The Department of English at the University of Rochester has been selected to participate in a multi-year research project aimed at improving doctoral education in the United States.
Participants in the study, titled the Carnegie Initiative on the Doctorate, will analyze their existing graduate programs, design and evaluate new programs for their discipline, and share their findings.
"Though our department is small compared to other Ph.D.-granting departments in the United States, our size has encouraged versatility and coherence, and our participation places us alongside programs at Columbia, Duke, Indiana, Michigan, Toronto, and Washington University," said Thomas Hahn, professor and director of graduate studies in English. "This study brings important professional interchange and will increase our national profile."
Funding for the project is provided by the Atlantic Philanthropies and the Carnegie Foundation for the Advancement of Teaching. In announcing the initiative, the sponsors noted that evolution of the disciplines, as well as general changes in education and society, make the doctoral degree critical to the continued improvement of all American education, from elementary to graduate school.
The project includes 54 partner departments and allied departments in chemistry, education, English, and mathematics. Rochester's English department has been designated an allied department; allied departments pursue the same project goals and strategies but with less sponsor support.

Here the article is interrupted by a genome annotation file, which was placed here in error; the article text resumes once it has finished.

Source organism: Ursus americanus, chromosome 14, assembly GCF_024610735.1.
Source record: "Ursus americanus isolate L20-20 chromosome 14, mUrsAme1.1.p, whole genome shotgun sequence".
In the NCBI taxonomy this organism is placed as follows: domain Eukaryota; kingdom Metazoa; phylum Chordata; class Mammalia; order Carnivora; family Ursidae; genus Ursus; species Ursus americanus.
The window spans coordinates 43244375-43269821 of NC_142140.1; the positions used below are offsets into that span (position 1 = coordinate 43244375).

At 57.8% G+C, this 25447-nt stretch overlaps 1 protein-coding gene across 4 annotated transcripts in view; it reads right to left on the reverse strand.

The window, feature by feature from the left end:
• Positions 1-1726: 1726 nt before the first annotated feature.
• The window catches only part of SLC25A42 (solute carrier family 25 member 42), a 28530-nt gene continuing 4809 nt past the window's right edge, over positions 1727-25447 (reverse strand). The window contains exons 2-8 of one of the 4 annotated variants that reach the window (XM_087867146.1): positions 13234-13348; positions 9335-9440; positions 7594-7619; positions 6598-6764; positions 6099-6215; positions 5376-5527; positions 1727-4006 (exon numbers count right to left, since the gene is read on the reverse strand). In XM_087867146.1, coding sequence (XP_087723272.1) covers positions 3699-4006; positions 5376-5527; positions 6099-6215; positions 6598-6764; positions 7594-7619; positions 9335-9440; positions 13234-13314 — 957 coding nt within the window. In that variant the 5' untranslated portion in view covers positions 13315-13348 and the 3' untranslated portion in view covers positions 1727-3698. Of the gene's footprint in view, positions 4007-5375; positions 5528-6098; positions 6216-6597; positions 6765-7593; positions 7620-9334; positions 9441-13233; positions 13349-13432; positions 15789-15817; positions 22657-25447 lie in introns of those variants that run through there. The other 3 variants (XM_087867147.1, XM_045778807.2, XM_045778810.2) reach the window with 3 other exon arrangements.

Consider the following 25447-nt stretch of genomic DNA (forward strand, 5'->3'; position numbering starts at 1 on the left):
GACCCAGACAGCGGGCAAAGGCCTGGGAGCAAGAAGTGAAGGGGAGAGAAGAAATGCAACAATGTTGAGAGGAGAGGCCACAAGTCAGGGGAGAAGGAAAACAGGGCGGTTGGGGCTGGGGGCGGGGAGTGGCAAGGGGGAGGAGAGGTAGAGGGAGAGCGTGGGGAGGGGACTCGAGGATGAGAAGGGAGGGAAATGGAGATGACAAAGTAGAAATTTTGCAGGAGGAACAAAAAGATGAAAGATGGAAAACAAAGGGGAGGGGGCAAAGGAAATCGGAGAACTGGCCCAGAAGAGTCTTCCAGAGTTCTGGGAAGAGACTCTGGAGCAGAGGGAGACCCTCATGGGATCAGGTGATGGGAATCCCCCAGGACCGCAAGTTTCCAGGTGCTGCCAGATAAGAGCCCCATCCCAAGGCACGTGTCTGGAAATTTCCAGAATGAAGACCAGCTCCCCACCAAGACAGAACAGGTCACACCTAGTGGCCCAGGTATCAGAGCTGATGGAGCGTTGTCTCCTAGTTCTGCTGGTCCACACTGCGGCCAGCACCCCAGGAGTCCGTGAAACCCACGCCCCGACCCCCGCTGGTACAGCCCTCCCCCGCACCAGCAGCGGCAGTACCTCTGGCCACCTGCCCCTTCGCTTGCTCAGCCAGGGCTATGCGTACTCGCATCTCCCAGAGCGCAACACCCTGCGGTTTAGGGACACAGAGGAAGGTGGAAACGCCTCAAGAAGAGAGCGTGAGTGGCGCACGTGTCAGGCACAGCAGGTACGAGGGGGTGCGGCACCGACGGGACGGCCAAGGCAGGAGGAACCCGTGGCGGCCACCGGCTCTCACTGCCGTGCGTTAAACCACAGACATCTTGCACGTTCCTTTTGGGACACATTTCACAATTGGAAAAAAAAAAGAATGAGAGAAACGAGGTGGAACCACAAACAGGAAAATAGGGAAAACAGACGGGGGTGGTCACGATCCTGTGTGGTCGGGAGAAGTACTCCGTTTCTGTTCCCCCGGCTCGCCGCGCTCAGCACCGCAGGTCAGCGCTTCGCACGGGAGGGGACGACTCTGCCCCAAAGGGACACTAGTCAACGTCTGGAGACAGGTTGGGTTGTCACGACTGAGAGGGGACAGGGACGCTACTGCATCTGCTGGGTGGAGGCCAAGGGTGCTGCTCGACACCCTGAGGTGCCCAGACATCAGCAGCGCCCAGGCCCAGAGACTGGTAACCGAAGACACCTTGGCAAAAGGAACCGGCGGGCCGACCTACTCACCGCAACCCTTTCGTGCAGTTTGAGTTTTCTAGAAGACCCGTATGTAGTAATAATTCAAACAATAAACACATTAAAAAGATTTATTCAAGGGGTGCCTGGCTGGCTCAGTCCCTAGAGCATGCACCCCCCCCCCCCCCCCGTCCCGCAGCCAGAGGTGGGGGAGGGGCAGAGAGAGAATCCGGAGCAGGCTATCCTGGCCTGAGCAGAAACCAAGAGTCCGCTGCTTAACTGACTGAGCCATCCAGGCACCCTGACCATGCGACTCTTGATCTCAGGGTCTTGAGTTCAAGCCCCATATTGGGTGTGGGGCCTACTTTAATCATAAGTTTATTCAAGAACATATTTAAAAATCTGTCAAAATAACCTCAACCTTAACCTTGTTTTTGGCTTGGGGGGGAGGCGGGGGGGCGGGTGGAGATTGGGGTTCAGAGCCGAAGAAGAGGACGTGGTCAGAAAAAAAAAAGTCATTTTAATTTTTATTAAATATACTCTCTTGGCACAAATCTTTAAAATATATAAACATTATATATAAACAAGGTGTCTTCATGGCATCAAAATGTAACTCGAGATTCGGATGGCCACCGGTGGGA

The Department of English in the College of the University of Rochester currently has approximately 50 students enrolled in it doctoral program and 15 students working toward their master's degree. The graduate program in English is organized around three broad-based areas of study: contemporary writing, text and medium, and literature and history.
The department has 22 full-time and 10 adjunct, visiting, and postdoctoral faculty members, who include six Guggenheim Fellows, an American Academy of Arts and Sciences Fellow and Pulitzer Prize finalist, as well as recipients of numerous fellowships from the National Endowment for the Humanities, the American Council of Learned Societies, the Fulbright Foundation, the National Humanities Center, the Folger Shakespeare Library, the Rockefeller Foundation, and the Mellon Foundation.